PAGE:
June 23, 2012 • Sacred Heart Catholic Church, Richmond
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By Jeff and Jane Greenough
Meagan and Jackson on their way to the reception.
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When Jackson Brasher decided to ask Meagan Van Buren out for their first serious date, he picked a nice Italian restaurant in Charlottesville for their evening together. And then, it turned out the restaurant was booked for a private event. They ended up eating ribs at the chain restaurant Chili’s, which didn’t faze Meagan. “I love Chili’s ribs,” she laughs.
If that date set the precedent for a theme that would repeat itself during the more than five-year journey to their marriage in August 2012, it was this: Things didn’t always go as planned but, in the end, turned out well anyway.
“I think that says a lot about our relationship,” says Meagan. “Casual, laid-back, we don’t take ourselves too seriously.”
Meagan, who grew up in Norfolk and attended Norfolk Academy, and Jackson, who is from Nashville, met in October 2006 as undergraduates at the University of Virginia, introduced by mutual friends at a birthday party. Jackson had already noticed Meagan around campus, “Mostly at a distance,” he says. “I think my interest was piqued fairly early.”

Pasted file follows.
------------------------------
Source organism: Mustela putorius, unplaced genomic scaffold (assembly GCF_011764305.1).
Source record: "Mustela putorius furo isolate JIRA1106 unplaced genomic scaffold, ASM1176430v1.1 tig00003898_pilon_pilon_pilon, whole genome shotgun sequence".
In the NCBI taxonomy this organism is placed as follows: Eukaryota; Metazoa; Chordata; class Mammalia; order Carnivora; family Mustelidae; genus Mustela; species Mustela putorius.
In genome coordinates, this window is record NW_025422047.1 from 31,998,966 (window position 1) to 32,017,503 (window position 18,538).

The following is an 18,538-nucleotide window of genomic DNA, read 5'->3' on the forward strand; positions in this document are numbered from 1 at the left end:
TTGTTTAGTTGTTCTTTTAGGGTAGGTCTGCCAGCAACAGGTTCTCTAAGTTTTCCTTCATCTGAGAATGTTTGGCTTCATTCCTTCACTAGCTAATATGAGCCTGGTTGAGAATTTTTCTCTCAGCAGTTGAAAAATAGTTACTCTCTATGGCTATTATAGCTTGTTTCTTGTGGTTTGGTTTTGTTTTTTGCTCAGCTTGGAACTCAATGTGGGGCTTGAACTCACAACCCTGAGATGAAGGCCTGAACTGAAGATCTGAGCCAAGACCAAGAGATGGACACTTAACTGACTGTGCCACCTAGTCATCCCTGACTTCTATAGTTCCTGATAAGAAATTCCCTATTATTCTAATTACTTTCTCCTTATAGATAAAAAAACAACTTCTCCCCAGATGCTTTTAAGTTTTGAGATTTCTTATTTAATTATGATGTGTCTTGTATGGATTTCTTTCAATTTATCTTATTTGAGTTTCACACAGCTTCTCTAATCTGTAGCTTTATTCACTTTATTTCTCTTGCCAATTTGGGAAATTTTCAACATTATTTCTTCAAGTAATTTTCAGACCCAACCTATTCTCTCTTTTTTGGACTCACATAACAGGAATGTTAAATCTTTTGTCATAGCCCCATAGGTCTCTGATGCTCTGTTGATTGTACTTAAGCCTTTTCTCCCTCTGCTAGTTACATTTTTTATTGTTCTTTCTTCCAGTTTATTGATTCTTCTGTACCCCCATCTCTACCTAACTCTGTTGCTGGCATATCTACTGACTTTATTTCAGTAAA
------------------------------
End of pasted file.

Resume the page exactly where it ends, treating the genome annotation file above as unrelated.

As for Meagan, she knew who Jackson was also. But he was two years older, a senior to her sophomore. He was, she says, “the older guy I wouldn’t really have approached until we had that interaction at the party.”
Still, they hit it off right away, and by spring they were definitely a couple. But however Meagan might have imagined an important next step in a growing relationship—introducing Jackson to her parents—it certainly wasn’t the way things ended up unfolding: Meagan wasn’t even in the room. She developed an ear infection requiring surgery. When Jackson went to the student health center to see her, she was already being prepped for the operation. Jackson found himself in an unplanned tête-à-tête in the lobby with Katie Van Buren, Meagan’s mother.
“I sat there for two hours with her mother in the waiting area,” says Jackson. “I can’t remember a thing we talked about.”